Star Anise is the dried fruit of an evergreen tree (Illicium verum) that is native to southern China and northern Vietnam. It is an important ingredient of Chinese Five Spice powder as well as Vietnamese Pho soup. In India, it is used in biryani and masala chai.
The flavor is similar to anise but the two plants are unrelated. Star anise is used in Western cuisine as a less expensive substitute for anise. It is also used in flavoring liqueurs such as sambuca and absinthe.
Star anise has an important place in modern Western medicine. It is a source of shikimic acid used in the production of Tamiflu. The acid is extracted from the seeds in a manufacturing process that has ten stages and takes up to a year to complete.
The trees are members of the magnolia family and are only hardy in tropical climates where they can grow 10 to 15 feet in height. They need full sun and well-drained soil. The flowers are small and can be pink or purple. Trees will begin to bear fruit which is a rust color when they reach five years in age. The fruit is harvested before it ripens and then dried.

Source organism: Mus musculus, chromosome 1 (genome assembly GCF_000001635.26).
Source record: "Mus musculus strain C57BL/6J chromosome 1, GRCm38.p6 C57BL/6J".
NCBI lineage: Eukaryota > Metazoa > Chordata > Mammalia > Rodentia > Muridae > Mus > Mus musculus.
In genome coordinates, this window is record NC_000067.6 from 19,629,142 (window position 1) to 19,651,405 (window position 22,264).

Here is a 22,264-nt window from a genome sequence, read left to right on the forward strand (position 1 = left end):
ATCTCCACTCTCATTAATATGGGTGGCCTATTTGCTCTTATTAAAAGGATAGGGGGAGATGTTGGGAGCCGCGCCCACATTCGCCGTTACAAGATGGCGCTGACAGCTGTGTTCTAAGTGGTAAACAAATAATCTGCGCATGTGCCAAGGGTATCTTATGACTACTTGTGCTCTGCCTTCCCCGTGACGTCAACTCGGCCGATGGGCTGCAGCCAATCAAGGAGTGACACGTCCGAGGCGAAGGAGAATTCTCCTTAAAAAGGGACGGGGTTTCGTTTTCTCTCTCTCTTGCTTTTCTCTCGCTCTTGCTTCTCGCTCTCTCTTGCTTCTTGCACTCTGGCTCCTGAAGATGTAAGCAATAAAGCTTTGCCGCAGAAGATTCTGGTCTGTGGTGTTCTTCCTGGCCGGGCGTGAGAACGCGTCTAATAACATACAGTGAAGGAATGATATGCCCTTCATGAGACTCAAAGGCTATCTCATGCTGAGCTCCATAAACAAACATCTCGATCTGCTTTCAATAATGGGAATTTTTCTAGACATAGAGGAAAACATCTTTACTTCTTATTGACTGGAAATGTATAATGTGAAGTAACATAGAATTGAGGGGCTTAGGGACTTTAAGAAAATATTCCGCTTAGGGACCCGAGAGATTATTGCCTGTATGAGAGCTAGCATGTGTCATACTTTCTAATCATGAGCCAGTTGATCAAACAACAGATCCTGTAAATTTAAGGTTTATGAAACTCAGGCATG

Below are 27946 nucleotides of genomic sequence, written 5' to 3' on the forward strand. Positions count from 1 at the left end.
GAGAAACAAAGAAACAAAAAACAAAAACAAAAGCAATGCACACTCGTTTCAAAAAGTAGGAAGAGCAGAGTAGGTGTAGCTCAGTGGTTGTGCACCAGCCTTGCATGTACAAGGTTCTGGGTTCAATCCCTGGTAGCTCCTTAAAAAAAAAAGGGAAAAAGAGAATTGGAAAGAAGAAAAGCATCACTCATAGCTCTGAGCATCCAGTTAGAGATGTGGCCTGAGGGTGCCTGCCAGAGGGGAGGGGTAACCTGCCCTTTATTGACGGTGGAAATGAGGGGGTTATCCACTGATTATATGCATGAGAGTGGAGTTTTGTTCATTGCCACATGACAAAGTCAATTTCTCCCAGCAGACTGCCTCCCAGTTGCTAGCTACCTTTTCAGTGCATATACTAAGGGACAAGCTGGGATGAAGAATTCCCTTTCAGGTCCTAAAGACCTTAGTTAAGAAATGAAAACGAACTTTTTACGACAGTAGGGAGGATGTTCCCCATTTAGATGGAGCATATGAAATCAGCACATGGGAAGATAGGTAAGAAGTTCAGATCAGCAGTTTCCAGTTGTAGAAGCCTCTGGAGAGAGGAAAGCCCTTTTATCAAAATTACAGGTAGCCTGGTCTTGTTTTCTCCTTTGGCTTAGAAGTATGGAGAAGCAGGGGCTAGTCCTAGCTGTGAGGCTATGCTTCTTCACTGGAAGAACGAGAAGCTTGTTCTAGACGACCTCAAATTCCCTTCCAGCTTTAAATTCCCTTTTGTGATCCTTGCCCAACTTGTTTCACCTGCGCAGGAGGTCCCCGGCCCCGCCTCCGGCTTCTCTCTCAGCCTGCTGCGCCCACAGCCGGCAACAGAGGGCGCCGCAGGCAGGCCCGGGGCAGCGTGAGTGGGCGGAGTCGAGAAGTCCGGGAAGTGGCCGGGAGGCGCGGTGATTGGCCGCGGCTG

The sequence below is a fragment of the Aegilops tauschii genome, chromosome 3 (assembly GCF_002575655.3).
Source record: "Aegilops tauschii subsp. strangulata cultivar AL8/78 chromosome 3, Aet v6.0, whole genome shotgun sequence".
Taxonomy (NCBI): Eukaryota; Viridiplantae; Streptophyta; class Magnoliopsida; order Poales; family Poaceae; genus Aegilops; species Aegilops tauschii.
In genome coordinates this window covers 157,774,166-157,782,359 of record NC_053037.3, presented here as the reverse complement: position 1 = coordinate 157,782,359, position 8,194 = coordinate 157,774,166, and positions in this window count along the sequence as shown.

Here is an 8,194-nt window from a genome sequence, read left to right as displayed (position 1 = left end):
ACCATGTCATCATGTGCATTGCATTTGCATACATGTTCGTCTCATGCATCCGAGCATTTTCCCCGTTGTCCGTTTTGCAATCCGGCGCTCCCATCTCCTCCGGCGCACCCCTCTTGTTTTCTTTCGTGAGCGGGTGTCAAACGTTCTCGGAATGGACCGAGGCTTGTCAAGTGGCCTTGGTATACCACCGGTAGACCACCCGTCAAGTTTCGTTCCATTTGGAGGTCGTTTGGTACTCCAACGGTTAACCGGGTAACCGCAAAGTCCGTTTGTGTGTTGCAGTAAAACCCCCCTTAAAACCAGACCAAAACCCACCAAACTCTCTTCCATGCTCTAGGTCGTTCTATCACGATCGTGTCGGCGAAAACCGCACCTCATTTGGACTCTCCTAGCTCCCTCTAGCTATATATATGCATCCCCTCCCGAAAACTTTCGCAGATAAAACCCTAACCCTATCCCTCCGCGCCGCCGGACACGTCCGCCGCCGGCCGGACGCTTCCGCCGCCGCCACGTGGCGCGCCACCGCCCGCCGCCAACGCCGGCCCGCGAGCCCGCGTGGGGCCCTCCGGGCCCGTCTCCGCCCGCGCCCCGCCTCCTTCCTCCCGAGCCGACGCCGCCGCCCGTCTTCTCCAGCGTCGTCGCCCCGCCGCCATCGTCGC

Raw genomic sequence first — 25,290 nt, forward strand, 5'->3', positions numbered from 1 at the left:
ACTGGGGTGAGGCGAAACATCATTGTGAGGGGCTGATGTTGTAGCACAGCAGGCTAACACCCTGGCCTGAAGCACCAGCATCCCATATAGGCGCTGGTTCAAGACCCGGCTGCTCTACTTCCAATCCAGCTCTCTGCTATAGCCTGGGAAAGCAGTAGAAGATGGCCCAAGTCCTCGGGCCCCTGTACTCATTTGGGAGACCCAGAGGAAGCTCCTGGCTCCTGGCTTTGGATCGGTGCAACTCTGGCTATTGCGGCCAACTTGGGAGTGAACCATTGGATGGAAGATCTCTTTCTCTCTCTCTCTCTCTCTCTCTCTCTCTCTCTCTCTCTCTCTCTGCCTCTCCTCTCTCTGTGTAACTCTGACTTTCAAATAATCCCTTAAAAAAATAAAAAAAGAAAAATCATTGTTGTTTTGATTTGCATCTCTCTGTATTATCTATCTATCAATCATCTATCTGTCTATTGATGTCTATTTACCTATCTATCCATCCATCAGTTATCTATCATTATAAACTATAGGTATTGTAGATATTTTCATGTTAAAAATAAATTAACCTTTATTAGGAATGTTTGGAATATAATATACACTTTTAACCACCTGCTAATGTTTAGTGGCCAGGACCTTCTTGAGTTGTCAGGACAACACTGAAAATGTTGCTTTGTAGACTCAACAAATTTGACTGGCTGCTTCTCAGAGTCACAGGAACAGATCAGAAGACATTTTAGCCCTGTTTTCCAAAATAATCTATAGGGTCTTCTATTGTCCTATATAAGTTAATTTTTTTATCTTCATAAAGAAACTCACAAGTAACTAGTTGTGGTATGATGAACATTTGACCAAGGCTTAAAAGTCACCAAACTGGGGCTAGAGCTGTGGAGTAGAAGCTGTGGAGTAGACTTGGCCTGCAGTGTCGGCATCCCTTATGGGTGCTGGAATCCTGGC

Star Anise can be used in cooking in whole or ground. If used ground, the taste will be more intense. When cooking with whole pods, you should remove them before serving. Both the dried pods and the ground spice should be stored in an air tight container in a cool, dark place. The dried pods will retain their flavor up to one year while the ground spice will only remain flavorful for about six months.
It is important not to confuse star anise with Japanese star anise (Illicium anisatum) which is toxic and causes seizures and damage to the urinary tract, kidneys and digestive tract when eaten. In Japan, it is burned as incense.